Leno: My nine lives

Jay Leno's Garage

I remember in 1978 when Bill Harrah, the famous car collector and casino owner, died. He was 66. I was in Lake Tahoe opening for the singer Johnny Mathis at the time, and I remember thinking, “Hey, 66, that’s pretty good.” Well, I’m 72 now, and, despite recent events, I’m certainly not ready to go!

I wrote in this column a few years ago that I thought I had one good motorcycle crash left in me. And then a pretty good one happened a couple of months ago. I was out riding my 1940 Indian Four with the sidecar and there was a fuel leak. I decided to pull into a parking lot, hook a U-turn, and head back to the garage. But some workers had strung a cable across the parking lot without hanging any rags or flags on it, and it hit me in the chest and took me right off the bike. I broke a couple of ribs and my collarbone and banged my knees up pretty bad. The bike kept going and crashed into a building, so we’ve got to patch that up as well. But it could have been a lot worse. I was out of the hospital in a day and back on stage a week later.

A 1940 Indian with a sidecar carried our man to a rendezvous with a steel cable that swept him right off the bike. Be careful out there. Jay Leno's Garage

Riding any motorcycle, especially in Los Angeles, takes some skill and focus. Whenever I’m at a light, I look right at the other drivers and try to make eye contact so I know they see me. But that’s getting harder with everyone staring at their phones. It’s especially challenging riding vintage bikes because there’s a lot more for you to do. You have a manual choke, a manual spark adjustment, and on bikes like the Brough Superior, which was built before the twist-throttle became common, you have a lever for gas and a separate lever for air. So as you accelerate, you have to move both levers to increase the amount of fuel and air, getting it to match up all by ear.

So it’s kind of amazing that I have been so lucky, though I’ve had my share of close calls. For example, I was riding my Brough once and had just exited the freeway. I grabbed the brake right as I hit a bump and the wheel bounced up and the whole hub and brake came apart and locked up. I skidded down the street, but I managed to stay upright. And I realized that if that had happened on the freeway when I was doing 80, it would have been much scarier.

Jay Leno's Garage

Once, I was at Sturgis, the big motorcycle rally in South Dakota, and this guy said, “Hey, I built this chopper. Would you ride it?” I said, “Well, OK, but I’ve got my wife,” and he said she could ride on the back (this was obviously a number of years ago). So we rode through town in a bit of a parade, and then when we got out of town, I opened the throttle. But the bike started to slow down, and I had to keep the throttle pinned just to maintain the same speed. At some point, I realized I had to pull over as the bike was getting slower and slower, and as I was coming to a stop—screech!—the front wheel locked up. The builder had fitted the brake on the front but didn’t adjust anything, and the pads were dragging and got hot. Finally, they seized on the disc. But thankfully for us, they seized at 3 or 4 mph.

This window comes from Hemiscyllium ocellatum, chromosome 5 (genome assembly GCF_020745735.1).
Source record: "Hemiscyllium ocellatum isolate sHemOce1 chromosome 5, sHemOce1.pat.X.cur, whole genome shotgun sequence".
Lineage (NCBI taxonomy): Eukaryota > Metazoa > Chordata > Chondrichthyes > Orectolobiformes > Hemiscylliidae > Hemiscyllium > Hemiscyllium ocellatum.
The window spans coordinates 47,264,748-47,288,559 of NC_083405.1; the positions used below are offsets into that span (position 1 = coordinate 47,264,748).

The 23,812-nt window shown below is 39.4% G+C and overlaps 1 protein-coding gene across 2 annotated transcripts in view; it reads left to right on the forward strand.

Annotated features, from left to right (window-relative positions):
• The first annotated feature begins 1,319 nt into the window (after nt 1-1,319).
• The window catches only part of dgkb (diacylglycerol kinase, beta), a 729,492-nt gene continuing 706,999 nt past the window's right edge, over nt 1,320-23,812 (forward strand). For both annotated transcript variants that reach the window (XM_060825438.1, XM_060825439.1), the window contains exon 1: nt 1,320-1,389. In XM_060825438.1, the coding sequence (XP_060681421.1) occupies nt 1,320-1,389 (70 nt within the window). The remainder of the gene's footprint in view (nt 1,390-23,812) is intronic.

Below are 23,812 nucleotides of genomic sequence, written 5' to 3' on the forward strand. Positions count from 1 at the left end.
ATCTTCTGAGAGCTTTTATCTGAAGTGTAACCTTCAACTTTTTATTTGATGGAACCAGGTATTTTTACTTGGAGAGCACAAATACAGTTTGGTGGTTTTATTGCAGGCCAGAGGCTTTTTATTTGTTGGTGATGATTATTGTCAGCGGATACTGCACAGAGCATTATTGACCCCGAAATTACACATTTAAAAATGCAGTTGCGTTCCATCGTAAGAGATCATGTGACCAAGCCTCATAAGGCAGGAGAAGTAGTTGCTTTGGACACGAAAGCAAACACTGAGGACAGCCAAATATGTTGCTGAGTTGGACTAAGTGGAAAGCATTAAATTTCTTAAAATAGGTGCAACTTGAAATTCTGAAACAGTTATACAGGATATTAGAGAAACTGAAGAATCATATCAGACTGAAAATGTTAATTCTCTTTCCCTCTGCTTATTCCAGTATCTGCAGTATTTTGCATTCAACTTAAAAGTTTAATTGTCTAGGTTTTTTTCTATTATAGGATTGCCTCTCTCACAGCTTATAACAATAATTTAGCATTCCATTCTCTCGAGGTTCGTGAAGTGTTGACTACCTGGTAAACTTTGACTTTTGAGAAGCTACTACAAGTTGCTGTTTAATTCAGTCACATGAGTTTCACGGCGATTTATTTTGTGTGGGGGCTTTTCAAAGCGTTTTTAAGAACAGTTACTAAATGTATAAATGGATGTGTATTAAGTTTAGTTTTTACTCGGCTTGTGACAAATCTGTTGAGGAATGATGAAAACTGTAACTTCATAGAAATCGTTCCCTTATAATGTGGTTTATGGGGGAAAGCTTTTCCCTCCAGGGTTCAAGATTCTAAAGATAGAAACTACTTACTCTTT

Another time, we were doing Jay Leno’s Garage, and we featured a guy who was taking brand-new Triumph motorcycles and making them look like 1960s flat-trackers. They took the muffler off for the shoot, and it was so loud as we rode along shooting video. I was on the bike behind the camera car, and the crew said to open the throttle to make some noise. As I opened the throttle, the rear tire broke loose. I thought, “Wow, this thing’s got some power!” Then I applied the brake and the rear tire started sliding a little, so I stopped and took a look at the rear tire. The guy had put a crankcase breather on it that ended right in front of the rear tire, so the rear tire was getting covered in oil. I realized it wasn’t the tire breaking loose under power, it was simply spinning in its own oil—but miraculously, I didn’t go down.